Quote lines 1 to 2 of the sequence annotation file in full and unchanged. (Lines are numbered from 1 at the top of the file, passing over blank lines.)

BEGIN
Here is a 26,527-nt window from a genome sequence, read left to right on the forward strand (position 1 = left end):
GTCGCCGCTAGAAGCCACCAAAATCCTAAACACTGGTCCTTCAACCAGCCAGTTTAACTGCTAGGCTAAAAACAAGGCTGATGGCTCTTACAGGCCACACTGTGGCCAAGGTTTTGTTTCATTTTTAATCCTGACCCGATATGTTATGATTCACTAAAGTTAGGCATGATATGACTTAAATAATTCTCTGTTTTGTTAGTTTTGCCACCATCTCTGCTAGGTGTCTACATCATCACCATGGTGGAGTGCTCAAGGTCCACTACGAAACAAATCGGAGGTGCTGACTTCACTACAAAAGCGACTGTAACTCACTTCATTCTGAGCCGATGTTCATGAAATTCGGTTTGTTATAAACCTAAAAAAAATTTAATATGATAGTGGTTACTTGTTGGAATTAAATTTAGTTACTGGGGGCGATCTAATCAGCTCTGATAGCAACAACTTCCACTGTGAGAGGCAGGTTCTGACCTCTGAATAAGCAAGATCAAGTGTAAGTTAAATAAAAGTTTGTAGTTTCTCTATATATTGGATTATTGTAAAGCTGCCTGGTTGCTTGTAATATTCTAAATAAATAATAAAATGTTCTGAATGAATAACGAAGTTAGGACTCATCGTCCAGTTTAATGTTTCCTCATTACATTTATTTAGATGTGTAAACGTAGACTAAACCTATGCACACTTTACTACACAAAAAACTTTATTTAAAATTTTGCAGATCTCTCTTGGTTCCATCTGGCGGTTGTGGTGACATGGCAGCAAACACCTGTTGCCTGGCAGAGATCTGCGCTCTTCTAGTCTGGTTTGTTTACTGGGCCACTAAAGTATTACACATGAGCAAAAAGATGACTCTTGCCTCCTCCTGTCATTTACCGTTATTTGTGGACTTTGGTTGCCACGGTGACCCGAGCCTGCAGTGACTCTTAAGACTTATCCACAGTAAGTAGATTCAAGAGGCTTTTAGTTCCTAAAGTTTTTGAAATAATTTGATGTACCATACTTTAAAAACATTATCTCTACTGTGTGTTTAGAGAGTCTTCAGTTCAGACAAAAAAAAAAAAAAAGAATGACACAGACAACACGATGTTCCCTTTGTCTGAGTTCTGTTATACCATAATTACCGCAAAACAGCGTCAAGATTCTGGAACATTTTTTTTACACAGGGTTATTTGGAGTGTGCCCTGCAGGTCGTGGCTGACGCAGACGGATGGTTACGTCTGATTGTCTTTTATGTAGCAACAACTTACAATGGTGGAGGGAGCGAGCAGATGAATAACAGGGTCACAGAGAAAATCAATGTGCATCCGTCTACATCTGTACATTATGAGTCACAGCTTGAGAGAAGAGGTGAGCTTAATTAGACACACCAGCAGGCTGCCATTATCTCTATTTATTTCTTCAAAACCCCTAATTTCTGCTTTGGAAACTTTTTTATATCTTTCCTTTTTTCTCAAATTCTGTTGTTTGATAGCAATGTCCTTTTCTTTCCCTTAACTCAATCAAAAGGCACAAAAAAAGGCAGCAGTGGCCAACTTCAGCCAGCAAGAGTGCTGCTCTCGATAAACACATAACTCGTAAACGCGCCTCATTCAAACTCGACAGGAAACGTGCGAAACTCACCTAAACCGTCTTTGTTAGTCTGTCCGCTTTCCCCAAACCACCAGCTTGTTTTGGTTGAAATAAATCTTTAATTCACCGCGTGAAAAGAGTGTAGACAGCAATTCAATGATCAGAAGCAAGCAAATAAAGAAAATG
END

Here is a 26,527-nt window from a genome sequence, read left to right on the forward strand (position 1 = left end):
GTCGCCGCTAGAAGCCACCAAAATCCTAAACACTGGTCCTTCAACCAGCCAGTTTAACTGCTAGGCTAAAAACAAGGCTGATGGCTCTTACAGGCCACACTGTGGCCAAGGTTTTGTTTCATTTTTAATCCTGACCCGATATGTTATGATTCACTAAAGTTAGGCATGATATGACTTAAATAATTCTCTGTTTTGTTAGTTTTGCCACCATCTCTGCTAGGTGTCTACATCATCACCATGGTGGAGTGCTCAAGGTCCACTACGAAACAAATCGGAGGTGCTGACTTCACTACAAAAGCGACTGTAACTCACTTCATTCTGAGCCGATGTTCATGAAATTCGGTTTGTTATAAACCTAAAAAAAATTTAATATGATAGTGGTTACTTGTTGGAATTAAATTTAGTTACTGGGGGCGATCTAATCAGCTCTGATAGCAACAACTTCCACTGTGAGAGGCAGGTTCTGACCTCTGAATAAGCAAGATCAAGTGTAAGTTAAATAAAAGTTTGTAGTTTCTCTATATATTGGATTATTGTAAAGCTGCCTGGTTGCTTGTAATATTCTAAATAAATAATAAAATGTTCTGAATGAATAACGAAGTTAGGACTCATCGTCCAGTTTAATGTTTCCTCATTACATTTATTTAGATGTGTAAACGTAGACTAAACCTATGCACACTTTACTACACAAAAAACTTTATTTAAAATTTTGCAGATCTCTCTTGGTTCCATCTGGCGGTTGTGGTGACATGGCAGCAAACACCTGTTGCCTGGCAGAGATCTGCGCTCTTCTAGTCTGGTTTGTTTACTGGGCCACTAAAGTATTACACATGAGCAAAAAGATGACTCTTGCCTCCTCCTGTCATTTACCGTTATTTGTGGACTTTGGTTGCCACGGTGACCCGAGCCTGCAGTGACTCTTAAGACTTATCCACAGTAAGTAGATTCAAGAGGCTTTTAGTTCCTAAAGTTTTTGAAATAATTTGATGTACCATACTTTAAAAACATTATCTCTACTGTGTGTTTAGAGAGTCTTCAGTTCAGACAAAAAAAAAAAAAAAGAATGACACAGACAACACGATGTTCCCTTTGTCTGAGTTCTGTTATACCATAATTACCGCAAAACAGCGTCAAGATTCTGGAACATTTTTTTTACACAGGGTTATTTGGAGTGTGCCCTGCAGGTCGTGGCTGACGCAGACGGATGGTTACGTCTGATTGTCTTTTATGTAGCAACAACTTACAATGGTGGAGGGAGCGAGCAGATGAATAACAGGGTCACAGAGAAAATCAATGTGCATCCGTCTACATCTGTACATTATGAGTCACAGCTTGAGAGAAGAGGTGAGCTTAATTAGACACACCAGCAGGCTGCCATTATCTCTATTTATTTCTTCAAAACCCCTAATTTCTGCTTTGGAAACTTTTTTATATCTTTCCTTTTTTCTCAAATTCTGTTGTTTGATAGCAATGTCCTTTTCTTTCCCTTAACTCAATCAAAAGGCACAAAAAAAGGCAGCAGTGGCCAACTTCAGCCAGCAAGAGTGCTGCTCTCGATAAACACATAACTCGTAAACGCGCCTCATTCAAACTCGACAGGAAACGTGCGAAACTCACCTAAACCGTCTTTGTTAGTCTGTCCGCTTTCCCCAAACCACCAGCTTGTTTTGGTTGAAATAAATCTTTAATTCACCGCGTGAAAAGAGTGTAGACAGCAATTCAATGATCAGAAGCAAGCAAATAAAGAAAATG